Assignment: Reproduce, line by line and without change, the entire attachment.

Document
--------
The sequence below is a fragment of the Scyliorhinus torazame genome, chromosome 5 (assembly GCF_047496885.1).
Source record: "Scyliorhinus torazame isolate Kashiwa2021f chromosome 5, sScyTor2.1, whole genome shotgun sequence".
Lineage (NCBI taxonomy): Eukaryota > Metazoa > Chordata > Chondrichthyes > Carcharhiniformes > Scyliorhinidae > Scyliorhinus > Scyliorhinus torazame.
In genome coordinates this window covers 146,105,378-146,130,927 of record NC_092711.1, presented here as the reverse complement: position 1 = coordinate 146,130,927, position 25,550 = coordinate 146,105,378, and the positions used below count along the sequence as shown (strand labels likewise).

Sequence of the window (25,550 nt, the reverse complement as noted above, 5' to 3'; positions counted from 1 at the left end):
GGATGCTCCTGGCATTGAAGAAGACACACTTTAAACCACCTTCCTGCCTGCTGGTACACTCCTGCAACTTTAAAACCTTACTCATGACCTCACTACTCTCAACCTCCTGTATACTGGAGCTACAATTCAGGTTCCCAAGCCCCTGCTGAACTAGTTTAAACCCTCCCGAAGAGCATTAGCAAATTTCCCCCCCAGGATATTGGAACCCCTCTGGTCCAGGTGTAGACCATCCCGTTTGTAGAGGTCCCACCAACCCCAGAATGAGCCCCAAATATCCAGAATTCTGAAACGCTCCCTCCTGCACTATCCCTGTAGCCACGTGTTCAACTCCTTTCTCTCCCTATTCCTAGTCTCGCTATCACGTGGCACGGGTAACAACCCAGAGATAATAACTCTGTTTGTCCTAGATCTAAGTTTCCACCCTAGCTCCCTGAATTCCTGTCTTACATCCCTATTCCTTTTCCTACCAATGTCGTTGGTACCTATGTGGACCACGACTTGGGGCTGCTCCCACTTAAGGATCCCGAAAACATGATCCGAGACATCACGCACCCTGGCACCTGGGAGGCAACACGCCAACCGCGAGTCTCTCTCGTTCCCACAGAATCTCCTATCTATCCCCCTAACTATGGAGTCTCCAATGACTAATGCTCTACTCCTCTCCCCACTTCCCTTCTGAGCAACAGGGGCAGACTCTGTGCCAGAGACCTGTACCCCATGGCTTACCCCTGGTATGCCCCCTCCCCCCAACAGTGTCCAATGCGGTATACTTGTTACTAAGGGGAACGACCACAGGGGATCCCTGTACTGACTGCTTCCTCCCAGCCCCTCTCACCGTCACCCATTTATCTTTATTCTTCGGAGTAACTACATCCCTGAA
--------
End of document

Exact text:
The sequence below is a fragment of the Scyliorhinus torazame genome, chromosome 5 (assembly GCF_047496885.1).
Source record: "Scyliorhinus torazame isolate Kashiwa2021f chromosome 5, sScyTor2.1, whole genome shotgun sequence".
Lineage (NCBI taxonomy): Eukaryota > Metazoa > Chordata > Chondrichthyes > Carcharhiniformes > Scyliorhinidae > Scyliorhinus > Scyliorhinus torazame.
In genome coordinates this window covers 146,105,378-146,130,927 of record NC_092711.1, presented here as the reverse complement: position 1 = coordinate 146,130,927, position 25,550 = coordinate 146,105,378, and the positions used below count along the sequence as shown (strand labels likewise).

Sequence of the window (25,550 nt, the reverse complement as noted above, 5' to 3'; positions counted from 1 at the left end):
GGATGCTCCTGGCATTGAAGAAGACACACTTTAAACCACCTTCCTGCCTGCTGGTACACTCCTGCAACTTTAAAACCTTACTCATGACCTCACTACTCTCAACCTCCTGTATACTGGAGCTACAATTCAGGTTCCCAAGCCCCTGCTGAACTAGTTTAAACCCTCCCGAAGAGCATTAGCAAATTTCCCCCCCAGGATATTGGAACCCCTCTGGTCCAGGTGTAGACCATCCCGTTTGTAGAGGTCCCACCAACCCCAGAATGAGCCCCAAATATCCAGAATTCTGAAACGCTCCCTCCTGCACTATCCCTGTAGCCACGTGTTCAACTCCTTTCTCTCCCTATTCCTAGTCTCGCTATCACGTGGCACGGGTAACAACCCAGAGATAATAACTCTGTTTGTCCTAGATCTAAGTTTCCACCCTAGCTCCCTGAATTCCTGTCTTACATCCCTATTCCTTTTCCTACCAATGTCGTTGGTACCTATGTGGACCACGACTTGGGGCTGCTCCCACTTAAGGATCCCGAAAACATGATCCGAGACATCACGCACCCTGGCACCTGGGAGGCAACACGCCAACCGCGAGTCTCTCTCGTTCCCACAGAATCTCCTATCTATCCCCCTAACTATGGAGTCTCCAATGACTAATGCTCTACTCCTCTCCCCACTTCCCTTCTGAGCAACAGGGGCAGACTCTGTGCCAGAGACCTGTACCCCATGGCTTACCCCTGGTATGCCCCCTCCCCCCAACAGTGTCCAATGCGGTATACTTGTTACTAAGGGGAACGACCACAGGGGATCCCTGTACTGACTGCTTCCTCCCAGCCCCTCTCACCGTCACCCATTTATCTTTATTCTTCGGAGTAACTACATCCCTGAA